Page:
The ATESP 5 GHz radio survey I. Source counts and spectral index properties of the faint radio population

Astronomy and Astrophysics (Impact Factor: 5.08). 07/2006; DOI: 10.1051/0004-6361:20054273
Source: arXiv

ABSTRACT [Abridged] The nature and evolutionary properties of the faint radio population, responsible for the steepening observed in the 1.4 GHz source counts below 1 milliJy, are not yet entirely clear. Radio spectral indices may help to constrain the origin of the radio emission in such faint radio sources and may be fundamental in understanding eventual links to the optical light. We study the spectral index behaviour of sources that were found in the 1.4 GHz ATESP survey (Prandoni et al. 2000a,b). Using the Australia Telescope Compact Array we observed at 5 GHz part of the region covered by the sub-mJy ATESP survey. In particular we imaged a one square degree area for which deep optical imaging in UBVRIJK is available. In this paper we present the 5 GHz survey and source catalogue, we derive the 5 GHz source counts and we discuss the 1.4-5 GHz spectral index properties of the ATESP sources. The analysis of the optical properties of the sample will be the subject of a following paper. The 5 GHz survey has produced a catalogue of 111 radio sources, complete down to a (6 sigma) limit S_lim(5 GHz)~0.4 mJy. We take advantage of the better spatial resolution at 5 GHz (~2 arcsec compared to ~8 arcsec at 1.4 GHz) to infer radio source structures and sizes. The 5 GHz source counts derived by the present sample are consistent with those reported in the literature, but improve significantly the statistics in the flux range 0.4< S(5 GHz)<1 mJy. The ATESP sources show a flattening of the 1.4-5 GHz spectral index with decreasing flux density, which is particularly significant for the 5 GHz selected sample. Such a flattening confirm previous results coming from smaller samples and is consistent with a flattening of the 5 GHz source counts occurring at fluxes <=0.5 mJy. Comment: 22 pages, 13 figures Accepted for publication on Astronomy and Astrophysics. Replaced version: corrected typos and references updated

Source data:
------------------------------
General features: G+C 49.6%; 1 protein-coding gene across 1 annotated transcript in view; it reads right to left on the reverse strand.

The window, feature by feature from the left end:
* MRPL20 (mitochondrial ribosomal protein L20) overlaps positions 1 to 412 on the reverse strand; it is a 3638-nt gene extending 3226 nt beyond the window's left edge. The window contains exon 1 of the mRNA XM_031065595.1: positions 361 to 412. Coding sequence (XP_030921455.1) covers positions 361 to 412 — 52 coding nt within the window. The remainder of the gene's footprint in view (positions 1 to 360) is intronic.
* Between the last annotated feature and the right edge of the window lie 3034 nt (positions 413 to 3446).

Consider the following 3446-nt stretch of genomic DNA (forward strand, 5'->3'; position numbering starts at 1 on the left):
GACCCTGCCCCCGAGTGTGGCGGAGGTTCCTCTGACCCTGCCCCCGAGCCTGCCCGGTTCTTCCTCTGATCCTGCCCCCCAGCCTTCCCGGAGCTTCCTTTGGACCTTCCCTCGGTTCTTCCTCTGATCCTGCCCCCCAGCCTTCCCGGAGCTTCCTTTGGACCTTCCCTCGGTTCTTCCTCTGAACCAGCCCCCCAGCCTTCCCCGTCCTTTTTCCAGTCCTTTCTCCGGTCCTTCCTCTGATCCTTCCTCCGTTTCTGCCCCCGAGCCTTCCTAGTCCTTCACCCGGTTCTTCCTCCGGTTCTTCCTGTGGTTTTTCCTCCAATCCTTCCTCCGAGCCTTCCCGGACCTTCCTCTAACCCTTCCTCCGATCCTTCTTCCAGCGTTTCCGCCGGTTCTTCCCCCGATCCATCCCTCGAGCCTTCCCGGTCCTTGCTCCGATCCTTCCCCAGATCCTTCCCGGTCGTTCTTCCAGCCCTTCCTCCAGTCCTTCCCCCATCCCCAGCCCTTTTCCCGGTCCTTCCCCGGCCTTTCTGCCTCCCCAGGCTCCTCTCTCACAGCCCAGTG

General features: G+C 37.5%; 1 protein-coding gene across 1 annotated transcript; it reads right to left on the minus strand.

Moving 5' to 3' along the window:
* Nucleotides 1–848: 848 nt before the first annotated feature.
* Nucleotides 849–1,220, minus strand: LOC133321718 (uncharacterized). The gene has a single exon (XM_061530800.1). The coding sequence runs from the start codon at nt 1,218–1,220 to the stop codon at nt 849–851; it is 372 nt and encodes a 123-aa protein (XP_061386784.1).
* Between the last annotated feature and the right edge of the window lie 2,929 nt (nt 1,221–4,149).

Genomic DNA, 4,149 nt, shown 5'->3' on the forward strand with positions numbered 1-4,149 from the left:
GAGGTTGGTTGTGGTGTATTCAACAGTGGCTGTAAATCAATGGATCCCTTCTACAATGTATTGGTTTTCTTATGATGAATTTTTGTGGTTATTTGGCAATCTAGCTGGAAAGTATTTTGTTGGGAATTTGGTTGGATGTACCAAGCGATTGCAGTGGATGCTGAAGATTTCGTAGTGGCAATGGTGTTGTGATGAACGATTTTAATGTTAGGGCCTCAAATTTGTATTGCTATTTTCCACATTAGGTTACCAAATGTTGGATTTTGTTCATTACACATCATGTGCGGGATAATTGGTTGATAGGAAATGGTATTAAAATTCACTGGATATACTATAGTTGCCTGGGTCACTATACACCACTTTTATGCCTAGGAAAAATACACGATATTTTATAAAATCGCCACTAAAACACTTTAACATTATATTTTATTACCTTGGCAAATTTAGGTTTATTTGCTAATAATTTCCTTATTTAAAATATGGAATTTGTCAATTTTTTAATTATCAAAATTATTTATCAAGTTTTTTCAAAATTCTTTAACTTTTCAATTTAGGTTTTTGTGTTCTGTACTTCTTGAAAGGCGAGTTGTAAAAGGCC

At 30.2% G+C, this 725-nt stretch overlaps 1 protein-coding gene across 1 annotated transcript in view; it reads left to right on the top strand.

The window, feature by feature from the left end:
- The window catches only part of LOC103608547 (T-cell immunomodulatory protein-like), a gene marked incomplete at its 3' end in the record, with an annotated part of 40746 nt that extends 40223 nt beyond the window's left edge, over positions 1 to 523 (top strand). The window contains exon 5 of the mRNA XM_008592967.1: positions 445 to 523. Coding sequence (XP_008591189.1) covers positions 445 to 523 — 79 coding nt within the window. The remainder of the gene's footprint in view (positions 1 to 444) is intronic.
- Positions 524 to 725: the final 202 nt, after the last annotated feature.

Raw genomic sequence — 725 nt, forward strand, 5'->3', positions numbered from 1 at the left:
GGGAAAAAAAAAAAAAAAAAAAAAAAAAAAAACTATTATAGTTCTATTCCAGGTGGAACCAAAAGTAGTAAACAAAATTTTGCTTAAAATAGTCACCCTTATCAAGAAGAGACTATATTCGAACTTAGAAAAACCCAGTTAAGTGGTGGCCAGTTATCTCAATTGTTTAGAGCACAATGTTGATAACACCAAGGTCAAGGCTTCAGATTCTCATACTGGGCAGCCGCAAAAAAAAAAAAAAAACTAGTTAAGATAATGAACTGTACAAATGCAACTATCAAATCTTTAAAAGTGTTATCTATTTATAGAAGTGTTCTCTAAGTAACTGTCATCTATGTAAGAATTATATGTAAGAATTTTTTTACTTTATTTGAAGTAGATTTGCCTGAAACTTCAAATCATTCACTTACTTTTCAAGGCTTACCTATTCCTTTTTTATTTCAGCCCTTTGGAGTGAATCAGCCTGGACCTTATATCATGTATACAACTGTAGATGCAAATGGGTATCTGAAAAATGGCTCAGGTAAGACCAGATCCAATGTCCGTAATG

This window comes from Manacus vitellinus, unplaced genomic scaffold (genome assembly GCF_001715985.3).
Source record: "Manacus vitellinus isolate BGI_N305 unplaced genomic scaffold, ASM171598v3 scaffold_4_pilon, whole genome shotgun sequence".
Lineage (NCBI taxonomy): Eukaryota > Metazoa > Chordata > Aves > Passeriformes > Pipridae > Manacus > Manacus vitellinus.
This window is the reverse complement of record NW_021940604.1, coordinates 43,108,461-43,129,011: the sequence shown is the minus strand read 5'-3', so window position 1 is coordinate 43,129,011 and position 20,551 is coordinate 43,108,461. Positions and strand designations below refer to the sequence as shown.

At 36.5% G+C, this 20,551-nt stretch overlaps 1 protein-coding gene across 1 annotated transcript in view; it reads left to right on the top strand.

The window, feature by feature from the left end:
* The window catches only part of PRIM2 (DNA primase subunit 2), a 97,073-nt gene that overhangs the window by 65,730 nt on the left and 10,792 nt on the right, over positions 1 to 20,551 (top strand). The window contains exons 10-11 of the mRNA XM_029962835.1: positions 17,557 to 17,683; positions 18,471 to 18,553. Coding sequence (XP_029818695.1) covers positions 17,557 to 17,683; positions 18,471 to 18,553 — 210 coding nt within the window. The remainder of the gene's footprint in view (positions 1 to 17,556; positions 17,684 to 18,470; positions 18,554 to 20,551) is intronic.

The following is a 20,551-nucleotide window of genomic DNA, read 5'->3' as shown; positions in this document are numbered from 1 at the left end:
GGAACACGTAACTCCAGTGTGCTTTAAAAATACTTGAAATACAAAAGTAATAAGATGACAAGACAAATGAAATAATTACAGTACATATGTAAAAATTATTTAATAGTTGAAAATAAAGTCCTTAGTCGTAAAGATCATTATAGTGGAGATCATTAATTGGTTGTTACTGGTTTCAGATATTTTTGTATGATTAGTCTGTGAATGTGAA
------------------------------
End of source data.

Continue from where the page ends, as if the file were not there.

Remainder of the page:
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    ABSTRACT: We review the statistical properties of the main populations of radio sources, as emerging from radio and millimeter sky surveys. Recent determinations of local luminosity functions are presented and compared with earlier estimates still in widespread use. A number of unresolved issues are discussed. These include: the (possibly luminosity-dependent) decline of source space densities at high redshifts; the possible dichotomies between evolutionary properties of low- versus high-luminosity and of flat- versus steep-spectrum AGN-powered radio sources; and the nature of sources accounting for the upturn of source counts at sub-mJy levels. It is shown that straightforward extrapolations of evolutionary models, accounting for both the far-IR counts and redshift distributions of star-forming galaxies, match the radio source counts at flux-density levels of tens of microJy remarkably well. We consider the statistical properties of rare but physically very interesting classes of sources, such as GHz Peak Spectrum and ADAF/ADIOS sources, and radio afterglows of gamma-ray bursts. We also discuss the exploitation of large-area radio surveys to investigate large scale structure through studies of clustering and the Integrated Sachs-Wolfe effect. Finally we briefly describe the potential of the new and forthcoming generations of radio telescopes. A compendium of source counts at different frequencies is given in an appendix. Comment: 67 pages, 13 figures, to appear on AARv. References added, misprints corrected
    Astronomy and Astrophysics Review 08/2009; · 9.50 Impact Factor


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